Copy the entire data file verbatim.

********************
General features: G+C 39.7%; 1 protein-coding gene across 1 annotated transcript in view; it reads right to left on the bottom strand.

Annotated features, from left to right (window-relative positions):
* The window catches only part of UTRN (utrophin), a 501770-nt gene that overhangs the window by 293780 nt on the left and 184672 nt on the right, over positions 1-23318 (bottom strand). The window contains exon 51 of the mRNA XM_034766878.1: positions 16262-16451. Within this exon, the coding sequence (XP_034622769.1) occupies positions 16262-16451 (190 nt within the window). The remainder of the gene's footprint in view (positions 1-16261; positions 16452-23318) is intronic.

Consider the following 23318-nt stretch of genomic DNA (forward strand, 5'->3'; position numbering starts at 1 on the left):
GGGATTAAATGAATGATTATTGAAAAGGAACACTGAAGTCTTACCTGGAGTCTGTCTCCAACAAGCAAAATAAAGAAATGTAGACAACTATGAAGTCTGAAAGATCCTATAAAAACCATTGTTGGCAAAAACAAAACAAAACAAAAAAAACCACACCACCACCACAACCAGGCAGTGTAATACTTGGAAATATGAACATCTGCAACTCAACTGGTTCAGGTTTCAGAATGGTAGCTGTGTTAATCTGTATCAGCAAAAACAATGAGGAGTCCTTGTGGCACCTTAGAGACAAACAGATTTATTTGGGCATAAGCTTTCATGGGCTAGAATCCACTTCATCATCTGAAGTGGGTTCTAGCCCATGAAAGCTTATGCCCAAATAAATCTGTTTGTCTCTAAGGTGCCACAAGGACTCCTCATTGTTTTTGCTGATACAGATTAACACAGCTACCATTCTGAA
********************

General features: G+C 39.7%; 1 protein-coding gene across 1 annotated transcript in view; it reads right to left on the bottom strand.

Annotated features, from left to right (window-relative positions):
* The window catches only part of UTRN (utrophin), a 501770-nt gene that overhangs the window by 293780 nt on the left and 184672 nt on the right, over positions 1-23318 (bottom strand). The window contains exon 51 of the mRNA XM_034766878.1: positions 16262-16451. Within this exon, the coding sequence (XP_034622769.1) occupies positions 16262-16451 (190 nt within the window). The remainder of the gene's footprint in view (positions 1-16261; positions 16452-23318) is intronic.

Consider the following 23318-nt stretch of genomic DNA (forward strand, 5'->3'; position numbering starts at 1 on the left):
GGGATTAAATGAATGATTATTGAAAAGGAACACTGAAGTCTTACCTGGAGTCTGTCTCCAACAAGCAAAATAAAGAAATGTAGACAACTATGAAGTCTGAAAGATCCTATAAAAACCATTGTTGGCAAAAACAAAACAAAACAAAAAAAACCACACCACCACCACAACCAGGCAGTGTAATACTTGGAAATATGAACATCTGCAACTCAACTGGTTCAGGTTTCAGAATGGTAGCTGTGTTAATCTGTATCAGCAAAAACAATGAGGAGTCCTTGTGGCACCTTAGAGACAAACAGATTTATTTGGGCATAAGCTTTCATGGGCTAGAATCCACTTCATCATCTGAAGTGGGTTCTAGCCCATGAAAGCTTATGCCCAAATAAATCTGTTTGTCTCTAAGGTGCCACAAGGACTCCTCATTGTTTTTGCTGATACAGATTAACACAGCTACCATTCTGAA